As children prepare to head back to school for the new academic year, issues of self-confidence, attitudes and acceptance towards others and mental health have never been more important.
In a survey of 1,000 British parents, over half of those surveyed believed that diversity and representation in toy brands is crucial for helping children to develop self-confidence and more positive friendship attitudes towards their peers, particularly those with disabilities.
The new research – by leading toy brand Rainbow HighTM from MGA Entertainment – revealed that a staggering 79% of parents stated that diversity is important to them when purchasing toys and this figure rises to 88% for younger parents, aged 19 to 24.
It’s no surprise toys and characters with disabilities (52%), different ethnicities (44%) and visible differences (44%) are the top three representation parents would like to see more of.
With more and more toy brands also getting their own entertainment shows on the likes of YouTube and Netflix, parents want to see representation within the characters on these episodes, with 49% of parents agreeing it helps to normalise differences and break down stereotypes and 35% saying it can help prevent stigmatisation. Over a third of parents (34%) believe increased representation has a positive impact on children’s mental health.
Natalie Ambersley, a trustee at The Vitiligo Society, understands the importance of children being able to see themselves represented in toys and entertainment, as she has grown up with vitiligo. She said, “it’s great to see brands like Rainbow High introducing dolls with visible differences. It’s really important to raise awareness and its equally important toys like Rainbow High are diverse and inclusive so children can understand how everyone is unique and encourage others to feel confident in their skin.”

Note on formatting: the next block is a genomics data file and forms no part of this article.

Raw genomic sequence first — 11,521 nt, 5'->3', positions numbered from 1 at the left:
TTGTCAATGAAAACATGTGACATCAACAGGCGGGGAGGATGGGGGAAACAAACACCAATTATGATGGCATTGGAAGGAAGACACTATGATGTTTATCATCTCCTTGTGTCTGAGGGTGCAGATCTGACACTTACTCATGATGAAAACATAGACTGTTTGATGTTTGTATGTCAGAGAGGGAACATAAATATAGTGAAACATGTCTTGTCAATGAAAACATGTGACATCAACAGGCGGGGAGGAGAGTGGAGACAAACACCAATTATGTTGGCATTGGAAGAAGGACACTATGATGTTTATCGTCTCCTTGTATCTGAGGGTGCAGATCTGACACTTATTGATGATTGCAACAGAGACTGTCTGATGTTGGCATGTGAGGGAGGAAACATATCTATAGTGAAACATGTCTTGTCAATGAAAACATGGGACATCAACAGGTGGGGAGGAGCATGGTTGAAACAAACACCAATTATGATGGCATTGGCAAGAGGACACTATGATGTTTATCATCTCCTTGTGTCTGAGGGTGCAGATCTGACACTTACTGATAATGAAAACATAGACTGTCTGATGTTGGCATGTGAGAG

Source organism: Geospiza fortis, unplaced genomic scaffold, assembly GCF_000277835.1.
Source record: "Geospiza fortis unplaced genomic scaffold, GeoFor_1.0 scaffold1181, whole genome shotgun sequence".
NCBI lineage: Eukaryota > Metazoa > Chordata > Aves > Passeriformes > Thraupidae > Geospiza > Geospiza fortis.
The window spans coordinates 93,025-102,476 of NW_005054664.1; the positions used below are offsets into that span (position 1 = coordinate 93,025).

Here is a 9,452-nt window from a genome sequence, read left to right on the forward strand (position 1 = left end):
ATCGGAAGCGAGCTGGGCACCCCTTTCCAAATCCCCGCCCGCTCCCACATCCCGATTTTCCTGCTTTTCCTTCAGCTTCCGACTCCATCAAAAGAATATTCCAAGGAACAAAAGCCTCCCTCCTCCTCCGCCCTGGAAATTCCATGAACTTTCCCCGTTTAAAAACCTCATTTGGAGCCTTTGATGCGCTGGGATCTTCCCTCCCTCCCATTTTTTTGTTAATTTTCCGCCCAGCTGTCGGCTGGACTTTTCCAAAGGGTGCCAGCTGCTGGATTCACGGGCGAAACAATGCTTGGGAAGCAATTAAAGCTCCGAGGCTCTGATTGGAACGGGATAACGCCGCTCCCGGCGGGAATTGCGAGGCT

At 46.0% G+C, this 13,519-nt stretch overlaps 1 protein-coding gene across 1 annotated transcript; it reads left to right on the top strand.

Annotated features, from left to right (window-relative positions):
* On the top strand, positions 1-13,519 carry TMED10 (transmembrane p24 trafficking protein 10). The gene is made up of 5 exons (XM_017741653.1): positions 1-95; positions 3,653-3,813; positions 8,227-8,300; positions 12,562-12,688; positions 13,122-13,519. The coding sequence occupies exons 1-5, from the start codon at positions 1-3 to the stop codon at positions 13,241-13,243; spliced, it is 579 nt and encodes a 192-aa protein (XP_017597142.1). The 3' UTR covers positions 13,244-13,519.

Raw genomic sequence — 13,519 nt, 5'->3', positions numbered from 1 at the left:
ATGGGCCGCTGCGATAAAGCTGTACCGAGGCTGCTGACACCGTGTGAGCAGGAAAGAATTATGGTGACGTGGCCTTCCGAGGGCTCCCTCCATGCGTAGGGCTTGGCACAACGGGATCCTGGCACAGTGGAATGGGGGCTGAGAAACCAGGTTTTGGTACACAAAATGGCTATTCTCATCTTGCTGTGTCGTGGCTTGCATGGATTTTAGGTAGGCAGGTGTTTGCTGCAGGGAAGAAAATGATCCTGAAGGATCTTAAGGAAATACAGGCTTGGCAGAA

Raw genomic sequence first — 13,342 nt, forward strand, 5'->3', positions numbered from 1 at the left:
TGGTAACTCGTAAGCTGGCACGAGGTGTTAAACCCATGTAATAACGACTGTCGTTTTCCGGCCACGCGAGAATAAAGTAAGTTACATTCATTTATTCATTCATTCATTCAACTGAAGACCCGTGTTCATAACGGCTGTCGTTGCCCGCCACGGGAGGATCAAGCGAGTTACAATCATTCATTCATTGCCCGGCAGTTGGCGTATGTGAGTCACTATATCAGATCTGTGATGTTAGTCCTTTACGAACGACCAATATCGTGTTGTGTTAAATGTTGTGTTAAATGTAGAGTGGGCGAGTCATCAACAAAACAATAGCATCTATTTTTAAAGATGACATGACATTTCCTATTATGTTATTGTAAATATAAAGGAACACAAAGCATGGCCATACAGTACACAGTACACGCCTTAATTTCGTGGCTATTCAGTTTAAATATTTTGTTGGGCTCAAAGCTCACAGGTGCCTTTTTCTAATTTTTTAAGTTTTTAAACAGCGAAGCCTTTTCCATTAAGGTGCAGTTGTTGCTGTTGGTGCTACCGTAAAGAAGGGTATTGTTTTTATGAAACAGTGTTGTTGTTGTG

Michelle Lilley, Marketing Director for UK and Ireland at MGA Entertainment, said: “Championing diversity and inclusion is – and has always been – central to MGA Entertainment. Brands such as BratzTM and L.O.L. Surprise!TM have led the way on representation, both in terms of ethnicities and visible differences. This recent launch from Rainbow High continues this commitment and we’re proud to have launched a new series of dolls that features characters with vitiligo and albinism.
‘These characters also take central stage in our entertainment content – on Netflix and YouTube– as we know how important it is for children to see representation on all platforms. We’re not surprised to see that half of parents agree that seeing these characters has a positive impact on a child’s perception of the world and are seen as learning tools, as children are exposed to more content on digital platforms today than they were 20 years ago.”
The Vitiligo Society was thrilled to work with the Rainbow High Brand to raise awareness of this research, and want to thank their organisation for their recent pledge donation of £3,000 to help support our work.